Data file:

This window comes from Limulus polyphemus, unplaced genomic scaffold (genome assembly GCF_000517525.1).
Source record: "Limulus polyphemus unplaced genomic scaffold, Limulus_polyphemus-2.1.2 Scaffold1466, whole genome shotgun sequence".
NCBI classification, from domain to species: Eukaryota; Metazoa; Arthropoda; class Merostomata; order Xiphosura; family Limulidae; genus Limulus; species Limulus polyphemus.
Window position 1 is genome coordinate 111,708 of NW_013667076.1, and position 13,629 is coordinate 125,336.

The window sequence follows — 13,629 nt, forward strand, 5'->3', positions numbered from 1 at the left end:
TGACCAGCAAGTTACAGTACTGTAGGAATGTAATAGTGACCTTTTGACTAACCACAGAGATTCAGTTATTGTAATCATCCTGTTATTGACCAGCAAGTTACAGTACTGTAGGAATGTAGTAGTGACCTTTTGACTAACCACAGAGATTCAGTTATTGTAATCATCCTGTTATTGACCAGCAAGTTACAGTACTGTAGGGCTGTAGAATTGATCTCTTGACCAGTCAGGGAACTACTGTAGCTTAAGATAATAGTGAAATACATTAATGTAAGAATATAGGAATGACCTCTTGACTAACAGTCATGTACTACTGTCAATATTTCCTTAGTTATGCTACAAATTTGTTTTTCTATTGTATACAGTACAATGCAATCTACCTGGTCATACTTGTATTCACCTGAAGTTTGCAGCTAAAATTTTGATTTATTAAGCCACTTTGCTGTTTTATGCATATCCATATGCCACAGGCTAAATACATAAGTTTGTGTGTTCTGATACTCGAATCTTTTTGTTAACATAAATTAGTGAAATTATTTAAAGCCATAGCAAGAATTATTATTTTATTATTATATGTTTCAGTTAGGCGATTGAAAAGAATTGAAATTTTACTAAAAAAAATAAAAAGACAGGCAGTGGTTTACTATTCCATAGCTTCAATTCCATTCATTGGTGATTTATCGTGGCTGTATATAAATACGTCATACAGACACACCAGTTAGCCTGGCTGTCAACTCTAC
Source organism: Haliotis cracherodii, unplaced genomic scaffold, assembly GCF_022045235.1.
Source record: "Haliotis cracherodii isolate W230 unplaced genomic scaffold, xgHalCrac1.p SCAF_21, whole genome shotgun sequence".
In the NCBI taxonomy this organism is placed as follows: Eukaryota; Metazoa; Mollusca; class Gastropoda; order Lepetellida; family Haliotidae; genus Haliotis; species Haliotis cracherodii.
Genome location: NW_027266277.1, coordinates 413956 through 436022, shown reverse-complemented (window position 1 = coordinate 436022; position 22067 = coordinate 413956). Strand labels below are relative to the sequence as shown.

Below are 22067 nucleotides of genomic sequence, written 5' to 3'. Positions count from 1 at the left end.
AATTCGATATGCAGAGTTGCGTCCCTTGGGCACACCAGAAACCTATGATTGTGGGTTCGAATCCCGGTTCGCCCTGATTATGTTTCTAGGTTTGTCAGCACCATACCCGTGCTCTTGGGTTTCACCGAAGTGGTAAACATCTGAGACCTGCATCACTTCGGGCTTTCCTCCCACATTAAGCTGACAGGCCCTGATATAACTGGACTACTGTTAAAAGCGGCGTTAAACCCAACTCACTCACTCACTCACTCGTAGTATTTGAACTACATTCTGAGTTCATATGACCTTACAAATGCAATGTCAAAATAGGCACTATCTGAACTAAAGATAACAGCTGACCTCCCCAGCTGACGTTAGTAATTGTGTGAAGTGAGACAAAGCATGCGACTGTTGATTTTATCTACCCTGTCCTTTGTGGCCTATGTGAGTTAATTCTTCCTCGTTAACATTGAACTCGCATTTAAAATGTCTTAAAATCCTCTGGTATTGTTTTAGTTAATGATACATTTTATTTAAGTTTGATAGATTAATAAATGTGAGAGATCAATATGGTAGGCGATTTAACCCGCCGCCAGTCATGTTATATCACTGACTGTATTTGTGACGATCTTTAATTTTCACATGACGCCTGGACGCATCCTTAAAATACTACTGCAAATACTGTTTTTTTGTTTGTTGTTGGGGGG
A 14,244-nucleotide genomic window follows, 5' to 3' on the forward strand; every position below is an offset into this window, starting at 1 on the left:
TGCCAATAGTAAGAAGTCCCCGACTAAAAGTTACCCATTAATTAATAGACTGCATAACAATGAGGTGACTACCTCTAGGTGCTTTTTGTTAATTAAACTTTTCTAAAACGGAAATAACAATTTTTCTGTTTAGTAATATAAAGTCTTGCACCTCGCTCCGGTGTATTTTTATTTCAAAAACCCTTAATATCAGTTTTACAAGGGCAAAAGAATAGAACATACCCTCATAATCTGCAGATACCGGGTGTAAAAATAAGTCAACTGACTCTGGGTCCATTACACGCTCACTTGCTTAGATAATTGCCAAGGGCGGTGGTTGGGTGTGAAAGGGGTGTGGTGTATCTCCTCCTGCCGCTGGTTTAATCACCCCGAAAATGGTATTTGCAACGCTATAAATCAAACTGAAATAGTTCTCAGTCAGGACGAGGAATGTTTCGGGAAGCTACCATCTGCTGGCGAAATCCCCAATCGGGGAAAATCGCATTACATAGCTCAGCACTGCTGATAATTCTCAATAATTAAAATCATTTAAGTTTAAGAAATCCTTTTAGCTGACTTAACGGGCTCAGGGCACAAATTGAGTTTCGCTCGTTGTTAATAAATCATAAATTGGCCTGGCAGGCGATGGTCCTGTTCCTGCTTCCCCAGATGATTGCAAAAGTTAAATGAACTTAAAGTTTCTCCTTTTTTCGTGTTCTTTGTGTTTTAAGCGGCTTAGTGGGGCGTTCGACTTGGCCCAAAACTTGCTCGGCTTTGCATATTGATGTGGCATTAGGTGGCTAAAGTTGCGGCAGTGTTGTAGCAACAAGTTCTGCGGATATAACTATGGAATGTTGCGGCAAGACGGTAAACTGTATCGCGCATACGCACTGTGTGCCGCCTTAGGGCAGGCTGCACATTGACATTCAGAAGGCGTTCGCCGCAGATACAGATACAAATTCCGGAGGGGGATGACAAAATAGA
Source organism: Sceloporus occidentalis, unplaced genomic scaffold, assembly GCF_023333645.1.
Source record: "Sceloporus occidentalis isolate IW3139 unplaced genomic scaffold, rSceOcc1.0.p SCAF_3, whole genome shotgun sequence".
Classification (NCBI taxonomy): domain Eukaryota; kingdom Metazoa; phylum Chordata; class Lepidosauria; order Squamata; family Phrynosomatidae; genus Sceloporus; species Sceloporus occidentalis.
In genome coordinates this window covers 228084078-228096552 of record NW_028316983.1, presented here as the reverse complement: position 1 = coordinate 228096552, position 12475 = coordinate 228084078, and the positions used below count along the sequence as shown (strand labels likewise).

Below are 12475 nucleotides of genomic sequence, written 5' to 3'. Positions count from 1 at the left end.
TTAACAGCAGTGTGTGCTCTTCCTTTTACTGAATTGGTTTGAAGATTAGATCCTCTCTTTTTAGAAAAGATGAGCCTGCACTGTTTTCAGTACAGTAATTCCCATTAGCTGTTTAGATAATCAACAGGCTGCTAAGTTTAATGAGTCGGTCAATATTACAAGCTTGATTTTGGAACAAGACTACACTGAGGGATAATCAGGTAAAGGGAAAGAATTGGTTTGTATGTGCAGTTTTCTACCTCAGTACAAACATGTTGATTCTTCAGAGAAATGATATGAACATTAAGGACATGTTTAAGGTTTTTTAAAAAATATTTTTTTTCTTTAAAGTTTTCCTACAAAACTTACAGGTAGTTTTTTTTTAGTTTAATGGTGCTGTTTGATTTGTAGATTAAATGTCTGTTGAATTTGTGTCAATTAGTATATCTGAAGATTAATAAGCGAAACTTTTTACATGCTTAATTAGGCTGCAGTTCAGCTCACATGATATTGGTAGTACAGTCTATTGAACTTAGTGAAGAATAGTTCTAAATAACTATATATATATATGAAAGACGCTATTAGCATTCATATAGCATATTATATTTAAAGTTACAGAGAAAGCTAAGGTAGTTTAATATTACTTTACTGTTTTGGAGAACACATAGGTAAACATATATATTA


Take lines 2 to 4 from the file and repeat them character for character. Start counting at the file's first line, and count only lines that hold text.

Source record: "Limulus polyphemus unplaced genomic scaffold, Limulus_polyphemus-2.1.2 Scaffold1466, whole genome shotgun sequence".
NCBI classification, from domain to species: Eukaryota; Metazoa; Arthropoda; class Merostomata; order Xiphosura; family Limulidae; genus Limulus; species Limulus polyphemus.
Window position 1 is genome coordinate 111,708 of NW_013667076.1, and position 13,629 is coordinate 125,336.